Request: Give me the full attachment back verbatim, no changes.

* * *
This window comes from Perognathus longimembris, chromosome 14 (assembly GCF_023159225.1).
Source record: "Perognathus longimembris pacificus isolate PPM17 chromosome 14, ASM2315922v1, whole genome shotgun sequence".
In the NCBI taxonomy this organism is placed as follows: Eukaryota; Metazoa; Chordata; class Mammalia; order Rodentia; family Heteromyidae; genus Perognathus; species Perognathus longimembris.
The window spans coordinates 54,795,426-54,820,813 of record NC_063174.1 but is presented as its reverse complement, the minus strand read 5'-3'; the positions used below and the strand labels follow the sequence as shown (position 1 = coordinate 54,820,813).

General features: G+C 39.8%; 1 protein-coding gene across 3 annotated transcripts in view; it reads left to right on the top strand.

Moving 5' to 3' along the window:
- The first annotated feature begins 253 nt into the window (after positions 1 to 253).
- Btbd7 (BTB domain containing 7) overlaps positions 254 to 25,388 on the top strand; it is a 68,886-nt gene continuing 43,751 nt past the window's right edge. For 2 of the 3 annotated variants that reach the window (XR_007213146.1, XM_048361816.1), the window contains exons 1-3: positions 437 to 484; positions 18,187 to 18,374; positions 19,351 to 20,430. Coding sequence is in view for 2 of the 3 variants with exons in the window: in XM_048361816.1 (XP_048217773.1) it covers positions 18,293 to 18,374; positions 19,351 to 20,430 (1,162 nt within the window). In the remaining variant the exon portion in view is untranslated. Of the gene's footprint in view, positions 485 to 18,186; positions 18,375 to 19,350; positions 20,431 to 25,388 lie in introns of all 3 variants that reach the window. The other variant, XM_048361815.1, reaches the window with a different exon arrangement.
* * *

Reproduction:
This window comes from Perognathus longimembris, chromosome 14 (assembly GCF_023159225.1).
Source record: "Perognathus longimembris pacificus isolate PPM17 chromosome 14, ASM2315922v1, whole genome shotgun sequence".
In the NCBI taxonomy this organism is placed as follows: Eukaryota; Metazoa; Chordata; class Mammalia; order Rodentia; family Heteromyidae; genus Perognathus; species Perognathus longimembris.
The window spans coordinates 54,795,426-54,820,813 of record NC_063174.1 but is presented as its reverse complement, the minus strand read 5'-3'; the positions used below and the strand labels follow the sequence as shown (position 1 = coordinate 54,820,813).

General features: G+C 39.8%; 1 protein-coding gene across 3 annotated transcripts in view; it reads left to right on the top strand.

Moving 5' to 3' along the window:
- The first annotated feature begins 253 nt into the window (after positions 1 to 253).
- Btbd7 (BTB domain containing 7) overlaps positions 254 to 25,388 on the top strand; it is a 68,886-nt gene continuing 43,751 nt past the window's right edge. For 2 of the 3 annotated variants that reach the window (XR_007213146.1, XM_048361816.1), the window contains exons 1-3: positions 437 to 484; positions 18,187 to 18,374; positions 19,351 to 20,430. Coding sequence is in view for 2 of the 3 variants with exons in the window: in XM_048361816.1 (XP_048217773.1) it covers positions 18,293 to 18,374; positions 19,351 to 20,430 (1,162 nt within the window). In the remaining variant the exon portion in view is untranslated. Of the gene's footprint in view, positions 485 to 18,186; positions 18,375 to 19,350; positions 20,431 to 25,388 lie in introns of all 3 variants that reach the window. The other variant, XM_048361815.1, reaches the window with a different exon arrangement.